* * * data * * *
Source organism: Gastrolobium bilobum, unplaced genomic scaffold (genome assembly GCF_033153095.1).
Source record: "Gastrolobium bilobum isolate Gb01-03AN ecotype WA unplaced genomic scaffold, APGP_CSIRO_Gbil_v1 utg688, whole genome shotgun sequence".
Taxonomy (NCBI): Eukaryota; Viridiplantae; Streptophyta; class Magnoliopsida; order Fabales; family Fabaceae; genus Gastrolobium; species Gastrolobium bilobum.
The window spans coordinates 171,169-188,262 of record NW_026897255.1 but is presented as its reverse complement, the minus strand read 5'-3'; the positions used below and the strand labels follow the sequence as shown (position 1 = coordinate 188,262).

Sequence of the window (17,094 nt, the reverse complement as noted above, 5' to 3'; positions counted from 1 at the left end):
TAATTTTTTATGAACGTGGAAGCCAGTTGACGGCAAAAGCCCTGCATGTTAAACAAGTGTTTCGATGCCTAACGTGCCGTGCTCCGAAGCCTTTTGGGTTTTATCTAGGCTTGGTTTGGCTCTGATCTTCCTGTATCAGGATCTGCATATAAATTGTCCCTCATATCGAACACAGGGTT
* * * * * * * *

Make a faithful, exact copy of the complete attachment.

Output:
Source organism: Gastrolobium bilobum, unplaced genomic scaffold (genome assembly GCF_033153095.1).
Source record: "Gastrolobium bilobum isolate Gb01-03AN ecotype WA unplaced genomic scaffold, APGP_CSIRO_Gbil_v1 utg688, whole genome shotgun sequence".
Taxonomy (NCBI): Eukaryota; Viridiplantae; Streptophyta; class Magnoliopsida; order Fabales; family Fabaceae; genus Gastrolobium; species Gastrolobium bilobum.
The window spans coordinates 171,169-188,262 of record NW_026897255.1 but is presented as its reverse complement, the minus strand read 5'-3'; the positions used below and the strand labels follow the sequence as shown (position 1 = coordinate 188,262).

Sequence of the window (17,094 nt, the reverse complement as noted above, 5' to 3'; positions counted from 1 at the left end):
TAATTTTTTATGAACGTGGAAGCCAGTTGACGGCAAAAGCCCTGCATGTTAAACAAGTGTTTCGATGCCTAACGTGCCGTGCTCCGAAGCCTTTTGGGTTTTATCTAGGCTTGGTTTGGCTCTGATCTTCCTGTATCAGGATCTGCATATAAATTGTCCCTCATATCGAACACAGGGTT